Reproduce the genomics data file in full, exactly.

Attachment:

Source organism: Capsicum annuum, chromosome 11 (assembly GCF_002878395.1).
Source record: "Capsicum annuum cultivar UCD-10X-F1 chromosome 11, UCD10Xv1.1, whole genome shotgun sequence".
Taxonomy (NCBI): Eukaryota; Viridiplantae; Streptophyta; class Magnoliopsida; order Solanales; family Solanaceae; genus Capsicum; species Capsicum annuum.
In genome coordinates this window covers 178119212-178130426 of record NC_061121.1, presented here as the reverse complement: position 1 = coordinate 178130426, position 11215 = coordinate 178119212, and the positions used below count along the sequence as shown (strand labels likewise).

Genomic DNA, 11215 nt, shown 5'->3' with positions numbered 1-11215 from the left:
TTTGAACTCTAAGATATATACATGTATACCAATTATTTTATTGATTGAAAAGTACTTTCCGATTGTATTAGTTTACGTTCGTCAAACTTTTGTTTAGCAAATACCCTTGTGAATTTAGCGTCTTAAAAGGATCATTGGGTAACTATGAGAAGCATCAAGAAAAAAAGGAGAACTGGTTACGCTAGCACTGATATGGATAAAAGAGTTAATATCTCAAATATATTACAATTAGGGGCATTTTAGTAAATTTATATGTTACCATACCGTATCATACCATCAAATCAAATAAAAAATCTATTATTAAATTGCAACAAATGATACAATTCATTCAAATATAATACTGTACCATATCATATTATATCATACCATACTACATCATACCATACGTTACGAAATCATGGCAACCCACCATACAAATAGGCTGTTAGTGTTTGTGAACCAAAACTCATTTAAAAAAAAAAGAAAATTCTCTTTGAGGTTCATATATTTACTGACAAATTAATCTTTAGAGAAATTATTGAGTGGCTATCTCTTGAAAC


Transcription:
Source organism: Capsicum annuum, chromosome 11 (assembly GCF_002878395.1).
Source record: "Capsicum annuum cultivar UCD-10X-F1 chromosome 11, UCD10Xv1.1, whole genome shotgun sequence".
Taxonomy (NCBI): Eukaryota; Viridiplantae; Streptophyta; class Magnoliopsida; order Solanales; family Solanaceae; genus Capsicum; species Capsicum annuum.
In genome coordinates this window covers 178119212-178130426 of record NC_061121.1, presented here as the reverse complement: position 1 = coordinate 178130426, position 11215 = coordinate 178119212, and the positions used below count along the sequence as shown (strand labels likewise).

Genomic DNA, 11215 nt, shown 5'->3' with positions numbered 1-11215 from the left:
TTTGAACTCTAAGATATATACATGTATACCAATTATTTTATTGATTGAAAAGTACTTTCCGATTGTATTAGTTTACGTTCGTCAAACTTTTGTTTAGCAAATACCCTTGTGAATTTAGCGTCTTAAAAGGATCATTGGGTAACTATGAGAAGCATCAAGAAAAAAAGGAGAACTGGTTACGCTAGCACTGATATGGATAAAAGAGTTAATATCTCAAATATATTACAATTAGGGGCATTTTAGTAAATTTATATGTTACCATACCGTATCATACCATCAAATCAAATAAAAAATCTATTATTAAATTGCAACAAATGATACAATTCATTCAAATATAATACTGTACCATATCATATTATATCATACCATACTACATCATACCATACGTTACGAAATCATGGCAACCCACCATACAAATAGGCTGTTAGTGTTTGTGAACCAAAACTCATTTAAAAAAAAAAGAAAATTCTCTTTGAGGTTCATATATTTACTGACAAATTAATCTTTAGAGAAATTATTGAGTGGCTATCTCTTGAAAC